District firefighters on Monday transported a critically ill infant to a hospital in a fire engine because an ambulance was too far away to respond in a timely manner, according to city officials.

A fire department spokesman said the firefighters were called because the child was not breathing. The infant was treated and released from a hospital and was at home.

Advance care paramedics aboard an engine were treating the infant within seven minutes, according to the department. Fire officials had initially said that the child was in cardiac arrest.

It was the second time in a week that a long response time prompted firefighters to take a patient to the hospital in an engine or put a patient in a fire truck. On Sept. 3, an infant from Southeast was transferred from a truck to an ambulance, and later died at a hospital.

Both cases are under investigation. In each instance, Gregory M. Dean, the chief of the fire and emergency medical services department, blamed the lag in an ambulance on call volume and people dialing 911 for minor issues, tying up critical care for others.

The District’s fire department has for months struggled with getting ambulances quickly to emergencies. In March, a toddler died after choking on a grape after dispatchers failed to send the nearest paramedic. There were several cases last year in which delayed ambulance care led to deaths or prolonged wait times for patients.

After the choking death, the mayor vowed to put an additional 10 ambulances on the street during peak call times. Emergency calls this summer reached a record 579 a day.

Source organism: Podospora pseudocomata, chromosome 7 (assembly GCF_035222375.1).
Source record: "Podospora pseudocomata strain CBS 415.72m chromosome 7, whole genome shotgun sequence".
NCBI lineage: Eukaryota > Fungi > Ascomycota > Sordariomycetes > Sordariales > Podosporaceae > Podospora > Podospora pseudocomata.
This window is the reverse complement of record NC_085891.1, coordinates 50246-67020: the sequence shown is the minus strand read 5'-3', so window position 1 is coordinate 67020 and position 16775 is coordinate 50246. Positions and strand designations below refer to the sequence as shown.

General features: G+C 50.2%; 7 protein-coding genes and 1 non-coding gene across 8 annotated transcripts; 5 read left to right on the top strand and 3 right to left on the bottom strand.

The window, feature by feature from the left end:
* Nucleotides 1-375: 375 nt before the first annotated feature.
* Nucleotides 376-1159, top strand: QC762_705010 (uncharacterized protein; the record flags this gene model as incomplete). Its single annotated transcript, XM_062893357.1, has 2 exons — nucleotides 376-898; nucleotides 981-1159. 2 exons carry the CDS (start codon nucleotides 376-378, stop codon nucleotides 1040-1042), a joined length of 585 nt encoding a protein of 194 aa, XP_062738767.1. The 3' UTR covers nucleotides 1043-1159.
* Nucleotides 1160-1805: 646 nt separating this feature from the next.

The latest incident occurred about 5:20 p.m. on Monday in the 5000 block of Hunt Street NE in Deanwood. Dean said a truck company arrived within four minutes of being dispatched, and an engine within seven minutes. The engine company had firefighters trained as advanced life support paramedics.

Officials said the ambulance was 12 minutes away when dispatched and arrived as firefighters were already taking the infant to the hospital.

Dean said what is critical is that the infant was receiving advanced care quickly. “I concentrate on the medicine,” Dean said. “We had a 1-month-old child in distress. The firefighters made the determination that it was better to transport the patient. We allowed them the option to make that determination.”

Dean said the preference is to not use fire trucks or engines to transport patients, and that he is working through the record call volumes to come up with a solution. He also stressed that too many people are calling 911 when they should be “going to a walk-in clinic.”

This report has been updated.